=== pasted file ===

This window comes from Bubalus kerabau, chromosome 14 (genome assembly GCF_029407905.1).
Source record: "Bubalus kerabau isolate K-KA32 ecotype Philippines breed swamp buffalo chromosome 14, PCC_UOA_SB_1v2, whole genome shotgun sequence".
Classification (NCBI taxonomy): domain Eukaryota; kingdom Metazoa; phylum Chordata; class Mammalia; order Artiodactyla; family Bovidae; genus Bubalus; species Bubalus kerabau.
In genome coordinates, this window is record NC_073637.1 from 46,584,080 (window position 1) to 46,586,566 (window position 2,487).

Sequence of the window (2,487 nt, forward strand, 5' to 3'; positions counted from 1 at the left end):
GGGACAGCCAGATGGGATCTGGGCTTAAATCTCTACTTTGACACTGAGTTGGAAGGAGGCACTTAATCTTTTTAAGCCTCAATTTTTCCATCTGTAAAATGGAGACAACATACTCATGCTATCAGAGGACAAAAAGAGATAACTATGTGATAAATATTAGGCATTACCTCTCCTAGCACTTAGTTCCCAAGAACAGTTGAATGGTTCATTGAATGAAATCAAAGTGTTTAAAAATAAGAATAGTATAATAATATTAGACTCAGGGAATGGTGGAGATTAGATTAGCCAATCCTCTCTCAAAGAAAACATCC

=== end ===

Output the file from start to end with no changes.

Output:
This window comes from Bubalus kerabau, chromosome 14 (genome assembly GCF_029407905.1).
Source record: "Bubalus kerabau isolate K-KA32 ecotype Philippines breed swamp buffalo chromosome 14, PCC_UOA_SB_1v2, whole genome shotgun sequence".
Classification (NCBI taxonomy): domain Eukaryota; kingdom Metazoa; phylum Chordata; class Mammalia; order Artiodactyla; family Bovidae; genus Bubalus; species Bubalus kerabau.
In genome coordinates, this window is record NC_073637.1 from 46,584,080 (window position 1) to 46,586,566 (window position 2,487).

Sequence of the window (2,487 nt, forward strand, 5' to 3'; positions counted from 1 at the left end):
GGGACAGCCAGATGGGATCTGGGCTTAAATCTCTACTTTGACACTGAGTTGGAAGGAGGCACTTAATCTTTTTAAGCCTCAATTTTTCCATCTGTAAAATGGAGACAACATACTCATGCTATCAGAGGACAAAAAGAGATAACTATGTGATAAATATTAGGCATTACCTCTCCTAGCACTTAGTTCCCAAGAACAGTTGAATGGTTCATTGAATGAAATCAAAGTGTTTAAAAATAAGAATAGTATAATAATATTAGACTCAGGGAATGGTGGAGATTAGATTAGCCAATCCTCTCTCAAAGAAAACATCC